Editor’s note: The interviews in this article have been translated from Spanish.
The themed lamp posts and the small benched waiting area, conjuring the Alamedas and the central plazas of many Hispanic cities, announce to the prospective diner that he won’t be in Texas much longer. Not completely, anyway.
Inside, the walls are adorned with maps of Colombia and small “fachadas,” miniature facades of colonial house fronts that instantly remind of childhoods left behind.
Such is the enchantment of Casa Colombia, a restaurant of eponymous genre hidden on East Seventh Street and helmed by manager Jazmin Nuñez and chef Emilia Hurtado.
Before their partnership the place was originally called “Mi Colombia,” managed solely by the current chef, Hurtado, and nearing bankruptcy. Nuñez recalled the times:
“[Emilia] had Mi Colombia, and she was about to close [permanently]. Then my husband — an American — said we couldn’t lose the only restaurant dedicated to Latin American food.”
As friends of Hurtado’s, Nuñez and her husband stepped in, managing the house while Hurtado focused on the kitchen. Nuñez’s intention was to partner up for a year only.
“Now we have five years with Casa Colombia, and it’s been going very well,” Nunez said.
Casa Colombia evokes deep-seated emotions in the visitor, Latino or not, with its carefully crafted elements of nostalgia. Centerpiece to this is the food; a potpourri of South American options that are as close to comfort food as comfort food gets. Hurtado’s touch keeps the platters as typical Latin American home style as she can.
Pechuga de Pollo, a chicken filet, grilled and bathed in a smooth lemon butter sauce, served with green beans, fried yucca (a potato-like vegetable) and a white rice pilaf tastes like a recipe that a grandmother could have made but forgot to. Much of the same can be said of the Churrasco, a steak served with an olive oil chimichurri sauce, a South American staple. Or for those willing and wishing to go big, there’s the Bandeja Paisa, a meat lover’s delight with beef skirt, chicharron and egg over white rice, fried plantains, avocado and a thin bread called “arepa.” For the fish-driven, the Ceviche Peruano with fried plantain is fresh, limey, avocado-y and delicious.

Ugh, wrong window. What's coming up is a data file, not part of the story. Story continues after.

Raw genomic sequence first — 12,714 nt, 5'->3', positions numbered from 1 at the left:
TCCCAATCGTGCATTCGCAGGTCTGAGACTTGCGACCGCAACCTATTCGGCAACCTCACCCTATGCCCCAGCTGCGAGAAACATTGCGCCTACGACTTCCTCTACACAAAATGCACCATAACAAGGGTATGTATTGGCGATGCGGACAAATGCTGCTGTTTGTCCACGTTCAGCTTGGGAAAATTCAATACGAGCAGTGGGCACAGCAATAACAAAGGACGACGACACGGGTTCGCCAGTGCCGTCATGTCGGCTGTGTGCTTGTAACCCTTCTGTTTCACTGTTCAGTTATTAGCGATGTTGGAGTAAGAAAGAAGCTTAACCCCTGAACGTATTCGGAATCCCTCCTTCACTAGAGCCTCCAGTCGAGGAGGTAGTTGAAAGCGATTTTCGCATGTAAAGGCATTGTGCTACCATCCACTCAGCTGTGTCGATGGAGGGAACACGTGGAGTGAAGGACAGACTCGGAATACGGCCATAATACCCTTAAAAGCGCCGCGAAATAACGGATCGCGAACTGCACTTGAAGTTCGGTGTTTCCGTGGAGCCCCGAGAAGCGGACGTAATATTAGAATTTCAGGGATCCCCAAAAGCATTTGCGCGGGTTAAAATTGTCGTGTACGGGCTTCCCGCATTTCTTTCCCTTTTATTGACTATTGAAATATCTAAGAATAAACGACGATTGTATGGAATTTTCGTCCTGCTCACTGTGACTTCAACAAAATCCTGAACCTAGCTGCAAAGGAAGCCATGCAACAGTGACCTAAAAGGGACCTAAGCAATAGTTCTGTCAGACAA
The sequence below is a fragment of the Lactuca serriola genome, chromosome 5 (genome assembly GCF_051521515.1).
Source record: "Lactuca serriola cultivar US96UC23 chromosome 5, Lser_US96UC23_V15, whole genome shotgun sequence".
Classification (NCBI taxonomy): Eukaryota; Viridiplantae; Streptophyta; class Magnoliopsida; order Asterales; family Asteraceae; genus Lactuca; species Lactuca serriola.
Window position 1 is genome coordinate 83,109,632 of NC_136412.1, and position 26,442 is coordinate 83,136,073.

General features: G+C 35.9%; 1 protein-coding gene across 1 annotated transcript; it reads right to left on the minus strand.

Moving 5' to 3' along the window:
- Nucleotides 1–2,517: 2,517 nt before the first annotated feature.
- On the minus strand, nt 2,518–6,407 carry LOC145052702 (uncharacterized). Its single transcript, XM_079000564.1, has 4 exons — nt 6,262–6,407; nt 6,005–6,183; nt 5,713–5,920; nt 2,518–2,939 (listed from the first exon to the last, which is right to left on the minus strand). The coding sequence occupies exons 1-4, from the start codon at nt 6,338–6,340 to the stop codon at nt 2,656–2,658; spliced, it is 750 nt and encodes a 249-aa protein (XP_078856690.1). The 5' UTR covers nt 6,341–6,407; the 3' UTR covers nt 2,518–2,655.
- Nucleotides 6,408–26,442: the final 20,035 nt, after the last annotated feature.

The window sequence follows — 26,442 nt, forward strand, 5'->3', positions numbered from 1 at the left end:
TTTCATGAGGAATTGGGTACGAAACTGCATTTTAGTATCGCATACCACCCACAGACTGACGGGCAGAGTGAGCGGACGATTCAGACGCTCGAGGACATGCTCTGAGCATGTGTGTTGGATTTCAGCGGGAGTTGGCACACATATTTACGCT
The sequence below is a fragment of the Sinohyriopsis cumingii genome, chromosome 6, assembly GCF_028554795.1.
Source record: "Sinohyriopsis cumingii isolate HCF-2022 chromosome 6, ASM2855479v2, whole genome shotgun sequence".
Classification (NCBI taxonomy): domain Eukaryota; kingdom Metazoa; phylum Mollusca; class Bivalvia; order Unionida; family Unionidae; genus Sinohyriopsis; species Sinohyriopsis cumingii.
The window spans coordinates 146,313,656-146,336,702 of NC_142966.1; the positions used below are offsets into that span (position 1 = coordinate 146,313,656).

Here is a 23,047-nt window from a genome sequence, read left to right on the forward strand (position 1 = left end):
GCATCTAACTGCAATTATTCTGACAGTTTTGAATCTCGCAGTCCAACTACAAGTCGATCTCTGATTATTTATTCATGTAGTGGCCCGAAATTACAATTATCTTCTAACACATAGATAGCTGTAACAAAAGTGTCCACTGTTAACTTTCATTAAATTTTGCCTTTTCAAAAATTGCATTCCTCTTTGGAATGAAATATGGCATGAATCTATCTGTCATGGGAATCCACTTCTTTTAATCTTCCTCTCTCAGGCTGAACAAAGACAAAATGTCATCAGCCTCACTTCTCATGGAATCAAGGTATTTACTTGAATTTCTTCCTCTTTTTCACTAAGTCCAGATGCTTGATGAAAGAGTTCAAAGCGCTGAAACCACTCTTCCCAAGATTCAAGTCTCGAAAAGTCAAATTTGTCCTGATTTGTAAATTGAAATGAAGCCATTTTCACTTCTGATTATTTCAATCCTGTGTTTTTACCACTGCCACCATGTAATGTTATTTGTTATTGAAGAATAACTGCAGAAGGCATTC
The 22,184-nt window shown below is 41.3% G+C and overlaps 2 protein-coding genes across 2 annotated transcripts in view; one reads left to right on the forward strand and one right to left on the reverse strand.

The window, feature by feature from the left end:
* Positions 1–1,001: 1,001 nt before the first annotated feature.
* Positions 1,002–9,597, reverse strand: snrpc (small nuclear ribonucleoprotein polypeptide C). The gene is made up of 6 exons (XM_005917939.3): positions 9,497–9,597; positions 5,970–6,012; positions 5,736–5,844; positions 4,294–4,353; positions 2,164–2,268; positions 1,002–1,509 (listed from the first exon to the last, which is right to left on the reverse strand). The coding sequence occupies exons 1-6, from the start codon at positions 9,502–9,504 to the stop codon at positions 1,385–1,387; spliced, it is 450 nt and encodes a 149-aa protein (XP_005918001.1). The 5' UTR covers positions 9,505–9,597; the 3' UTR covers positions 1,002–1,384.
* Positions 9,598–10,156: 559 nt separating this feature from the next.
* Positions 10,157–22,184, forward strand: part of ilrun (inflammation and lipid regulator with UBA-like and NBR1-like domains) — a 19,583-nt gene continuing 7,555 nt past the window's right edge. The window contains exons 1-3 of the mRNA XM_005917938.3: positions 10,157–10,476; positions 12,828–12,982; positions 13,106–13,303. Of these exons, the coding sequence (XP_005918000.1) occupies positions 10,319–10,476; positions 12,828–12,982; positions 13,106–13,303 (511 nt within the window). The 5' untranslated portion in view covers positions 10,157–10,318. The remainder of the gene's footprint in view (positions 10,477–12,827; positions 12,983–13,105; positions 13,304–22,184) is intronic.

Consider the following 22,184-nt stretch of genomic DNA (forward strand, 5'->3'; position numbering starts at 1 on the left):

For Chef Hurtado, a shy and humble emigre from Colombia, owning her own restaurant was always a dream. But it was not easy.
“I learned [to cook] by observing. I worked as a housekeeper, where I learned a little,” Hurtado said.
After arriving in Austin in 1994 and working in local schools, she started selling tamales and empanadas from home, as well as making meals for her group of friends. Hurtado’s dream was always to open her own restaurant. Hurtado is quick to correct with humility.
“My dream was always — not a restaurant like this ... but [just] selling rotisserie chickens and roasted potatoes. That was my dream,” Hurtado said.
She cites her lack of formal training as the source for the formidable and homey taste of her food.
“I am not a ‘chef.’ I didn’t go to any culinary school to get any training. What I make are home recipes. They’re not every [Colombian] recipe, but what I can, I make. I’ve tried to preserve that. To keep the food like that ... typical,” Hurtado said.
Hurtado’s effforts have paid off, earning her accolades from organizations like spanish news publication El Mundo.
Then, not-a-chef Hurtado smiled a slow, building smile with a bright, honest shine in her eyes.
“My source of great pride is that people come here from all over. Central Americans, North Americans, Asians ... all nationalities,” Hurtado said. “That’s what satisfies me the most. To see that someone of humble origins like myself is making something that everyone who comes here loves. That brings me great pride and I thank God for it.”
Printed on Monday, September 24, 2012 as: Chef keeps food close to home